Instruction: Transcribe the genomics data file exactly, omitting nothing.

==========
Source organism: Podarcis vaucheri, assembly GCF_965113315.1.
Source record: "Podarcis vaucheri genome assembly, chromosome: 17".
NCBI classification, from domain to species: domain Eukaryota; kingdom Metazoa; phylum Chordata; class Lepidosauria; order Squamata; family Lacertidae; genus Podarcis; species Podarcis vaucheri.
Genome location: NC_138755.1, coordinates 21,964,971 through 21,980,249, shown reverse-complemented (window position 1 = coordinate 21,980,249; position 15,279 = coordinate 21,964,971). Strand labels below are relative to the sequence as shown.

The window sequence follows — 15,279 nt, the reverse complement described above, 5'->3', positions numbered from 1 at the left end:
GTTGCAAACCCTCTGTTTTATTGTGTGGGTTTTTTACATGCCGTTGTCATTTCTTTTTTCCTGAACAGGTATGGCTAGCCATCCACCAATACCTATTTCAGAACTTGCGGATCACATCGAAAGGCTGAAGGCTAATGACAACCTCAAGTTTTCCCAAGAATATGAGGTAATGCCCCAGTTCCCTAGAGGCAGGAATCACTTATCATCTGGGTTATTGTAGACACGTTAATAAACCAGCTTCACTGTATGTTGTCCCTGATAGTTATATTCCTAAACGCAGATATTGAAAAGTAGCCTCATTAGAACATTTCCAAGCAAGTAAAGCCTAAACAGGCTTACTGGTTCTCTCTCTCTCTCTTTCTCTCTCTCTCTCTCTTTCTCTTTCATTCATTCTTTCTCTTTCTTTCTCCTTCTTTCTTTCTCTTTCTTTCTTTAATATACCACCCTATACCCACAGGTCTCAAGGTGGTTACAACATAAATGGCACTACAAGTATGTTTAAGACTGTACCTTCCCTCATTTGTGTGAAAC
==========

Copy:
Source organism: Podarcis vaucheri, assembly GCF_965113315.1.
Source record: "Podarcis vaucheri genome assembly, chromosome: 17".
NCBI classification, from domain to species: domain Eukaryota; kingdom Metazoa; phylum Chordata; class Lepidosauria; order Squamata; family Lacertidae; genus Podarcis; species Podarcis vaucheri.
Genome location: NC_138755.1, coordinates 21,964,971 through 21,980,249, shown reverse-complemented (window position 1 = coordinate 21,980,249; position 15,279 = coordinate 21,964,971). Strand labels below are relative to the sequence as shown.

The window sequence follows — 15,279 nt, the reverse complement described above, 5'->3', positions numbered from 1 at the left end:
GTTGCAAACCCTCTGTTTTATTGTGTGGGTTTTTTACATGCCGTTGTCATTTCTTTTTTCCTGAACAGGTATGGCTAGCCATCCACCAATACCTATTTCAGAACTTGCGGATCACATCGAAAGGCTGAAGGCTAATGACAACCTCAAGTTTTCCCAAGAATATGAGGTAATGCCCCAGTTCCCTAGAGGCAGGAATCACTTATCATCTGGGTTATTGTAGACACGTTAATAAACCAGCTTCACTGTATGTTGTCCCTGATAGTTATATTCCTAAACGCAGATATTGAAAAGTAGCCTCATTAGAACATTTCCAAGCAAGTAAAGCCTAAACAGGCTTACTGGTTCTCTCTCTCTCTCTTTCTCTCTCTCTCTCTCTTTCTCTTTCATTCATTCTTTCTCTTTCTTTCTCCTTCTTTCTTTCTCTTTCTTTCTTTAATATACCACCCTATACCCACAGGTCTCAAGGTGGTTACAACATAAATGGCACTACAAGTATGTTTAAGACTGTACCTTCCCTCATTTGTGTGAAAC